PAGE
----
Mercer's comp survey shows off-cycle wage adjustments are becoming more popular
Looking ahead to 2023, Canadian employers are predicting average salary increases of 3.4 per cent, according to a Mercer survey.
That’s compared to actual increases of 3.1 per cent in 2022.
As for overall budgets, projected increases for 2023 are 3.9 per cent while actual increases for 2022 were 3.4 per cent, finds the survey of 571 employers.
Across Canada, the highest increases in total budgets are in Montreal (4.5 per cent), Great Edmonton (4.3 per cent), Saskatchewan (4.2 per cent), and Greater Calgary (4.1 per cent).
This falls short of year-over-year inflation, which hit a 40-year high of 8.1 per cent in June, moderating to 7.6 per cent in July and 7.0 per cent in August, says Mercer.
However, many companies are just beginning to think about increase budgets: 84 per cent have started collecting information, 11 per cent have proposed to leadership for approval while just five per cent have approvals.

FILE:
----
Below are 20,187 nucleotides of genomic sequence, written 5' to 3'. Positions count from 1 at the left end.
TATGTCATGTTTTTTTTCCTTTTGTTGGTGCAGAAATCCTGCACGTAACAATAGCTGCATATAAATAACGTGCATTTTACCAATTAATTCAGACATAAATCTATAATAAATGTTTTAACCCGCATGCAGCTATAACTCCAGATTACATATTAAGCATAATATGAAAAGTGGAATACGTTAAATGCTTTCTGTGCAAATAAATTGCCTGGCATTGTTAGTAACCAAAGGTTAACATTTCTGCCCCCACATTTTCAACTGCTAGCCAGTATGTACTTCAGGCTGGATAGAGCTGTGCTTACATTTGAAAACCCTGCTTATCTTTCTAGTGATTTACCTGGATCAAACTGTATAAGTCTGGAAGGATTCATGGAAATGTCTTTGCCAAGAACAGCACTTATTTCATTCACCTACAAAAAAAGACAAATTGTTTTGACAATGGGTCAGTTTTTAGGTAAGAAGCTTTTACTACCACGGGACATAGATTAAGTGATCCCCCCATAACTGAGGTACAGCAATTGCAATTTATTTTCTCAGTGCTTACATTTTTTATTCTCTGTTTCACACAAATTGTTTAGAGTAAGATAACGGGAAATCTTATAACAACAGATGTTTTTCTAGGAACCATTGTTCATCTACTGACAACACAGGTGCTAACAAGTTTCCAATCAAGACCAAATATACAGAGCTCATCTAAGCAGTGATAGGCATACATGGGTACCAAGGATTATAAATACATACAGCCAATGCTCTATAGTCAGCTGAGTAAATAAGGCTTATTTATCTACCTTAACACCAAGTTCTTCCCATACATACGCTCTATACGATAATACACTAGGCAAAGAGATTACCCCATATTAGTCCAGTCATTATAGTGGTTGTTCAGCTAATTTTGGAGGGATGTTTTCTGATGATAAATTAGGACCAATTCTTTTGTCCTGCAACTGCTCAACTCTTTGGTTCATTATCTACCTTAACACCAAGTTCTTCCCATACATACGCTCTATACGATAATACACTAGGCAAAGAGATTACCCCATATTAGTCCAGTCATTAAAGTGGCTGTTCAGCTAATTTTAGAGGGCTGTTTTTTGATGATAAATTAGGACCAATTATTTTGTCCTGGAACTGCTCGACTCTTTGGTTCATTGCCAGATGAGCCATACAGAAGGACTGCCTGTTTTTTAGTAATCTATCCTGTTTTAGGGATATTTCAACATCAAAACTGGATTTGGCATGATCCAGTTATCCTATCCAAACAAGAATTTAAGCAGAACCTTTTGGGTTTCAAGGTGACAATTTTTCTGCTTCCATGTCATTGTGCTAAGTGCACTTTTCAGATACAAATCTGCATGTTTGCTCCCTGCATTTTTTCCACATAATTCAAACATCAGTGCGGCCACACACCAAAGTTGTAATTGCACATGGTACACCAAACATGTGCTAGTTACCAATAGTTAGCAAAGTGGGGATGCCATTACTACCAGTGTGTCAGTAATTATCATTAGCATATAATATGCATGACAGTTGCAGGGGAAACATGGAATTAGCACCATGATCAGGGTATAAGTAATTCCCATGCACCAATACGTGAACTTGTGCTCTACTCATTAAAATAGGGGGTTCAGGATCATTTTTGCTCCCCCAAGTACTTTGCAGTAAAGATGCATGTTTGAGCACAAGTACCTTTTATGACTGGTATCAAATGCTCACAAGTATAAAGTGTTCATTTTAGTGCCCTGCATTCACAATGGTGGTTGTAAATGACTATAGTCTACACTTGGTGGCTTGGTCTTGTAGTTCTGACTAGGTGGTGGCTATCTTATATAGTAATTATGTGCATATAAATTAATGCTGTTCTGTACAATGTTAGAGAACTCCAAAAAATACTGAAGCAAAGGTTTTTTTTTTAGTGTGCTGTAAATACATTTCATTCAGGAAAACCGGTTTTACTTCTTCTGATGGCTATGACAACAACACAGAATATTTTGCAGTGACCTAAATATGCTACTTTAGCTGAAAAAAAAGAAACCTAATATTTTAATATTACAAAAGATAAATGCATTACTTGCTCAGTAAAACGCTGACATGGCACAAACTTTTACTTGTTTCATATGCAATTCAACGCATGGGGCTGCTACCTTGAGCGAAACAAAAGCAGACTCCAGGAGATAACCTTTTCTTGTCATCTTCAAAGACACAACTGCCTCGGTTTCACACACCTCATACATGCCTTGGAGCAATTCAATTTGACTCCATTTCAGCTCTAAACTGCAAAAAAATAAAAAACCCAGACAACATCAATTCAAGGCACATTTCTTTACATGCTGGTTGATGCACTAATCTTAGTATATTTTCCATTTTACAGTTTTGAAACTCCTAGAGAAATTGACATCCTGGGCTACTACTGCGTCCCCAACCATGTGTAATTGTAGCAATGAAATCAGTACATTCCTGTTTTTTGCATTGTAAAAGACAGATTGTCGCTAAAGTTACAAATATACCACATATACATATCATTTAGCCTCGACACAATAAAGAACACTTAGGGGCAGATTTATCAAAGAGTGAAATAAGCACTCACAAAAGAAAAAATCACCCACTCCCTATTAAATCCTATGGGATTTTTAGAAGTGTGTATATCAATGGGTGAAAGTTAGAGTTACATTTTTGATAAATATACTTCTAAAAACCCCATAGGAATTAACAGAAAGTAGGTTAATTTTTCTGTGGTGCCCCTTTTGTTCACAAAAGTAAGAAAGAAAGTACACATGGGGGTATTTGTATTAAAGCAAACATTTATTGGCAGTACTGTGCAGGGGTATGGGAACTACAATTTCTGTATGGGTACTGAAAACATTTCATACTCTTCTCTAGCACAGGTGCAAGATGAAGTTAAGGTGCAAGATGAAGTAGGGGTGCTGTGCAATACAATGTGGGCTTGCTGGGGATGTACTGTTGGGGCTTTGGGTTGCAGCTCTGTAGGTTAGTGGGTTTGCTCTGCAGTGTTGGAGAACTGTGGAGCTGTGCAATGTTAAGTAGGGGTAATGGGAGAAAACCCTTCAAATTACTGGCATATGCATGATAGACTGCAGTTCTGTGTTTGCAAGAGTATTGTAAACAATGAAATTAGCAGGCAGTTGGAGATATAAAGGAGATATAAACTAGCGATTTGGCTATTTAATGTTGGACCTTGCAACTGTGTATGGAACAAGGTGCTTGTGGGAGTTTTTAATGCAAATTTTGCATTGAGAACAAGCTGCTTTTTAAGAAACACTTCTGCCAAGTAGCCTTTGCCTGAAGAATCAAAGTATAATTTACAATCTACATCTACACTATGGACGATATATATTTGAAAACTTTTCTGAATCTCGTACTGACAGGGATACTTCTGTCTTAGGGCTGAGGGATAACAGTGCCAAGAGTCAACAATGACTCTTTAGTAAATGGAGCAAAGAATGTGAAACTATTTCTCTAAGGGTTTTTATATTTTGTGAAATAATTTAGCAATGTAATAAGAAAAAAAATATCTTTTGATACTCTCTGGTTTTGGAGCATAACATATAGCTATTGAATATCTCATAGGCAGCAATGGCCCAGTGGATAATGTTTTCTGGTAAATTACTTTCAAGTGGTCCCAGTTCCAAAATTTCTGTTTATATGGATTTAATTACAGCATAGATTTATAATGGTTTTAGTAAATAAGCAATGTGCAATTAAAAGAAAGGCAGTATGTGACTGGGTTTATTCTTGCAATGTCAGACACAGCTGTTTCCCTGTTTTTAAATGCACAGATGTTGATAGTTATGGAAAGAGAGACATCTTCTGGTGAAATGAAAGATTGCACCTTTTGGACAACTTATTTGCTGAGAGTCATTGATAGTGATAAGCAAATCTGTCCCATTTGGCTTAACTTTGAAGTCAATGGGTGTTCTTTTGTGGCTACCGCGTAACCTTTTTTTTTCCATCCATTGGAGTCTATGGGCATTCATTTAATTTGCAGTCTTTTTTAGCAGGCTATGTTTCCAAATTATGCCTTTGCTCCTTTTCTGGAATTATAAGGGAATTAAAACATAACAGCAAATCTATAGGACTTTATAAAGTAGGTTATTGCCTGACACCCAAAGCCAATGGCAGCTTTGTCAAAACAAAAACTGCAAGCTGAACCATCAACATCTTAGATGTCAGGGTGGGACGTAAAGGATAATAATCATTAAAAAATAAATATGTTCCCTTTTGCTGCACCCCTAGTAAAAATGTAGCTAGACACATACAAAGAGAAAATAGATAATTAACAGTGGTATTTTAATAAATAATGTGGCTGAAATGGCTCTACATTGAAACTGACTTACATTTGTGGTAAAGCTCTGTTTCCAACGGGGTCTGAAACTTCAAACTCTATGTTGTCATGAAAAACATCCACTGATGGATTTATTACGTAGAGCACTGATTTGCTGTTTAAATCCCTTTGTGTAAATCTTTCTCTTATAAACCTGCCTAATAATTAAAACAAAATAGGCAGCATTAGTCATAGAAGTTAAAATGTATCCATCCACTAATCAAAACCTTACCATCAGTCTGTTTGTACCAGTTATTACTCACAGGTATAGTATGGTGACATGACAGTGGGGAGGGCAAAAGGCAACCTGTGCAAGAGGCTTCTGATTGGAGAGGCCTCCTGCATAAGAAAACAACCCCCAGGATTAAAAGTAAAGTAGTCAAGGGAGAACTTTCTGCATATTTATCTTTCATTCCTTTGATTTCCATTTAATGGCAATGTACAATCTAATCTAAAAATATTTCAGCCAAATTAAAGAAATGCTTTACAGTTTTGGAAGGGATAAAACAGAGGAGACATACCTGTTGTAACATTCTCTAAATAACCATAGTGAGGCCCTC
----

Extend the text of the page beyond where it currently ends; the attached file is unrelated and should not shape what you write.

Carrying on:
“Historically, inflation isn’t the top metric for shaping compensation strategies, but in this high inflation environment, 34 per cent of organizations are considering ad-hoc, off-cycle wage reviews or adjustments to combat turnover (up from 19 per cent in March of 2022),” says Mercer.
Off-cycle increases are being used for a variety of reasons:
- retention concerns (85 per cent)
- market adjustments (71 per cent)
- internal equity (62 per cent)
- counter offers (60 per cent)
- competitive pressure (51 per cent)
- inflation (19 per cent)
And how are they being determined? Based on:
- individual performance (95 per cent)
- internal equity (79 per cent)
- relationship to current salary level to new grade midpoint or market value (76 per cent)
- individual’s skills (44 per cent)
- individual’s potential (34 per cent)
- total compensation delivered (26 per cent)